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Australian National University (2013)

The physics of pan evaporation

Lim, Wee Ho

Titre : The physics of pan evaporation

Auteur : Lim, Wee Ho

Université de soutenance : Australian National University

Grade : Doctor of Philosophy (PhD) 2013

Description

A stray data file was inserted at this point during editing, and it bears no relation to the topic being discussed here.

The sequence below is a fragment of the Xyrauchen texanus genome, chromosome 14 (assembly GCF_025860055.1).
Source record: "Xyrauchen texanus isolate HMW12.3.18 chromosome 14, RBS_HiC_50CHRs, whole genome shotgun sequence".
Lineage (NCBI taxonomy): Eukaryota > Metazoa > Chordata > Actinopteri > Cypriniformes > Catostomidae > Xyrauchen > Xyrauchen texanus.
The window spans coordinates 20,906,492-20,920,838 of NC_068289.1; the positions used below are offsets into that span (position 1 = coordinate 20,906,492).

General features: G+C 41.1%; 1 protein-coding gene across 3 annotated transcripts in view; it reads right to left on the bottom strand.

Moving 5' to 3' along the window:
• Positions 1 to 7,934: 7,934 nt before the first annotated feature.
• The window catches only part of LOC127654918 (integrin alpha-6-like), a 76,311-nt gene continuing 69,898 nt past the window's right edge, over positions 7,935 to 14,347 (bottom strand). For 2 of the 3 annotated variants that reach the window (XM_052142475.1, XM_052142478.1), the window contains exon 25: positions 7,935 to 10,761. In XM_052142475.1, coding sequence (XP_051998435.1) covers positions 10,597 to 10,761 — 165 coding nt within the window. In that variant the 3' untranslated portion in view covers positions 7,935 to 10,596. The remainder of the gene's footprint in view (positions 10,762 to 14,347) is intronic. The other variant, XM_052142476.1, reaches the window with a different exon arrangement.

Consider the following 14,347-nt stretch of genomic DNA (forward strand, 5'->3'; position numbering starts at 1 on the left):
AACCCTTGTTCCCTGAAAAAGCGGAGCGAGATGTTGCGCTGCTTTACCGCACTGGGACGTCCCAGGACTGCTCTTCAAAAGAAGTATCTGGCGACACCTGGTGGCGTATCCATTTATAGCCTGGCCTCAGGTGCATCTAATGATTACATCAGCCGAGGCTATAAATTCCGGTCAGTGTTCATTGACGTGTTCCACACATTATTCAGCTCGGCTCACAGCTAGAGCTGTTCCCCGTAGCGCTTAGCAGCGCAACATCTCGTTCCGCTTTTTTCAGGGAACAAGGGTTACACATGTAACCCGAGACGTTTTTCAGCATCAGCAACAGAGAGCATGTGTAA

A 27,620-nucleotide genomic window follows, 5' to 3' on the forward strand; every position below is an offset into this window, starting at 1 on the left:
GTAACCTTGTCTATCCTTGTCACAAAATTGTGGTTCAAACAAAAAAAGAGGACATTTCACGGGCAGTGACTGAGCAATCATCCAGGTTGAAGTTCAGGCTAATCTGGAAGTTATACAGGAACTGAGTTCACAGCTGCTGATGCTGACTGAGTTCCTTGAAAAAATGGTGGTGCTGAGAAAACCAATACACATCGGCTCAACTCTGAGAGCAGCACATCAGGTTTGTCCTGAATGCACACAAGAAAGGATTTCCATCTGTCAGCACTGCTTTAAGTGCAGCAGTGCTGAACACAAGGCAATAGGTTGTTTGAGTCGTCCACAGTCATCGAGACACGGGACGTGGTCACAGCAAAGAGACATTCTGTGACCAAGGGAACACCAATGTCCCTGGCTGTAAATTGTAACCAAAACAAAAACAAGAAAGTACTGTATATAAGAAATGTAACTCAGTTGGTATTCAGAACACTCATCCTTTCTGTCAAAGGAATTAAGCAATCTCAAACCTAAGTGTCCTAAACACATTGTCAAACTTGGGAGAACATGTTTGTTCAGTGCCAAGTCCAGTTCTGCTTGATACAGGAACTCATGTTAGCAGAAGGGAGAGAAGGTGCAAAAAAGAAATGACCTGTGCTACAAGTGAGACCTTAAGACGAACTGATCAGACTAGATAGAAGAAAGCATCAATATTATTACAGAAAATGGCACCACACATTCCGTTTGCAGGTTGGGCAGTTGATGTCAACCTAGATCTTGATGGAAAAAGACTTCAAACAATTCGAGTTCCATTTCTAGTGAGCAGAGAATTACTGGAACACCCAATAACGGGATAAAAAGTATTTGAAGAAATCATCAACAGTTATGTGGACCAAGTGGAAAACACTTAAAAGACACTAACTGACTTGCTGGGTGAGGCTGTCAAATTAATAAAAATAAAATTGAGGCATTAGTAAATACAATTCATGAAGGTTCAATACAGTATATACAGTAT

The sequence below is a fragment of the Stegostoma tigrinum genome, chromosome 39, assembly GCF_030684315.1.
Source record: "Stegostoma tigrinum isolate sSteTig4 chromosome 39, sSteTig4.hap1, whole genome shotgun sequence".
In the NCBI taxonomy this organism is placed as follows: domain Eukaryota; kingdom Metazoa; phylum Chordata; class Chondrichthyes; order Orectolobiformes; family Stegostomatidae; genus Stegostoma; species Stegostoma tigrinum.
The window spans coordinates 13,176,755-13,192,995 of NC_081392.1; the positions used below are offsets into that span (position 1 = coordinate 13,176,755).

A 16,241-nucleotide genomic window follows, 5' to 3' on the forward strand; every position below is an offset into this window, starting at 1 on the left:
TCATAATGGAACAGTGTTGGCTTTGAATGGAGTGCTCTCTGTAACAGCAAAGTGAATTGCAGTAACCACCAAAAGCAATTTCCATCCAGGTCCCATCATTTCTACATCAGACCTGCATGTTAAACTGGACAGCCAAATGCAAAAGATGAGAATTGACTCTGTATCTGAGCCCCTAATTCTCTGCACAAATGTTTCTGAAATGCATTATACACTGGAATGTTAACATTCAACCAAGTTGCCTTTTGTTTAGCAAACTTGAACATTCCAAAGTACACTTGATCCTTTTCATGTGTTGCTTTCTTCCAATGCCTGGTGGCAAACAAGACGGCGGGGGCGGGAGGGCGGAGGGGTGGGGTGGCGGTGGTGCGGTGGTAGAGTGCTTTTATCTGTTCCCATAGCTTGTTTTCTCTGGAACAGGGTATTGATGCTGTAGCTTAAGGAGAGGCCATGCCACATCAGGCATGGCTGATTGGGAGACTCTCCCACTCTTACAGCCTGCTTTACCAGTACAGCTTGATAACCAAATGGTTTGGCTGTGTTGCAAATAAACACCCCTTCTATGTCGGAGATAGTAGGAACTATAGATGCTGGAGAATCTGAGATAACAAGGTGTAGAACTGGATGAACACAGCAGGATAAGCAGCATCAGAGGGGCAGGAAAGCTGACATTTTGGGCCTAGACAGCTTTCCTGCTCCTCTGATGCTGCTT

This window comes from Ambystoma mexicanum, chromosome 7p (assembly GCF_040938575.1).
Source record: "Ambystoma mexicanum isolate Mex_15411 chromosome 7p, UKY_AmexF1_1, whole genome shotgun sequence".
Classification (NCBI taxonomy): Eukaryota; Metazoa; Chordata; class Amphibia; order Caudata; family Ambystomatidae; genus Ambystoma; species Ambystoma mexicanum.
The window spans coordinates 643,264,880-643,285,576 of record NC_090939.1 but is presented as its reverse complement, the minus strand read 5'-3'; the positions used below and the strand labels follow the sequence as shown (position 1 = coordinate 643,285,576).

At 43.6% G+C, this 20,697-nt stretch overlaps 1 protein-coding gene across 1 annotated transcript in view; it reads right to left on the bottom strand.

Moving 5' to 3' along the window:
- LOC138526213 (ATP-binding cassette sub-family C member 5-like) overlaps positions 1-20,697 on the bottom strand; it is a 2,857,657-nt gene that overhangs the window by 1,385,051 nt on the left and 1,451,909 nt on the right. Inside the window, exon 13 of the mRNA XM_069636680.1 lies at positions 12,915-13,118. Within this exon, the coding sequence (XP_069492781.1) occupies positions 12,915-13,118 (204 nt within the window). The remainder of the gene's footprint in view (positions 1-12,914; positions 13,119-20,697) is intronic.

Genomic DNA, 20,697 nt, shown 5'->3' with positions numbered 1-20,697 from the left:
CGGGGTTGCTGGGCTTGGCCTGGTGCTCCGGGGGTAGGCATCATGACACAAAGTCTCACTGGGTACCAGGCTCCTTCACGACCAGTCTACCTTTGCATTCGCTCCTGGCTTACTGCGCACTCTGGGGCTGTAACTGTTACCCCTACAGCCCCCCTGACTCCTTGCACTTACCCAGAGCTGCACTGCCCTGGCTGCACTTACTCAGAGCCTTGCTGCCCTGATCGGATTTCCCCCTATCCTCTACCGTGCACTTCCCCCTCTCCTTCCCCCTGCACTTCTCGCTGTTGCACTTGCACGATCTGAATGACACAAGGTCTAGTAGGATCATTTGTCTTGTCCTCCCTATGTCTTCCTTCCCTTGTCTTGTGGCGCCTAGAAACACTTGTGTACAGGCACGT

Evaporation pans are traditionally used as physical means to quantify the evaporative demand of the atmosphere to assist irrigation scheduling and water resources management. Long-term pan evaporation data available worldwide may be useful for climate science investigations. However, basic understanding of the physics of pan evaporation is limited, and this thesis attempted to fill this knowledge gap by experimental monitoring and theoretical formulations. An instrumented US Class A pan (with bird guard) that is a replica of that used by the Australian Bureau of Meteorology (BoM) was installed at Canberra Airport (Australia) and monitored for three years (2007-2010). The experimental facility measured the water level, temperature (water surface, air, bulk water, pan wall), (short- and long-wave) radiation, wind speed, air vapour pressure and atmospheric pressure at sub-daily intervals. These data formed the basis for investigating the aerodynamics and energy balance of the pan under non-steady state conditions. The key outcomes are the following : A framework for quantifying vapour transfer was developed by coupling Fick’s First Law of Diffusion with boundary layer theory. It sufficiently represents the mass transfer of the experimental pan under non-steady state conditions when water surface temperature data is available. This approach provides quantitative interpretation for the boundary layer thickness and air properties for the pan. Generic equations to quantify heat transfer (radiative and sensible heat) of the pan were formulated by considering the system geometry (solar and pan), surface properties (albedo and emissivity) of the pan water surface and the pan wall. They enabled better understanding of the relation between pan evaporation and lake and reference crop evaporation. By combining the aerodynamic and radiative formulations developed from the experimental pan, two versions of a new steady state model (PenPan-V2C and PenPan-V2S) of pan evaporation were developed and evaluated using high quality pan evaporation data in Australian continent. The PenPan-V2S model was found to be as robust as the PenPan-V2C model and suited to general applications because of its simplicity. The results presented in this thesis should be useful for better interpretation of the long-term pan evaporation records. It is hoped that it would assist the evaluation of the outputs of General Circulation Models (GCMs) and the studies of water availability in a changing environment.

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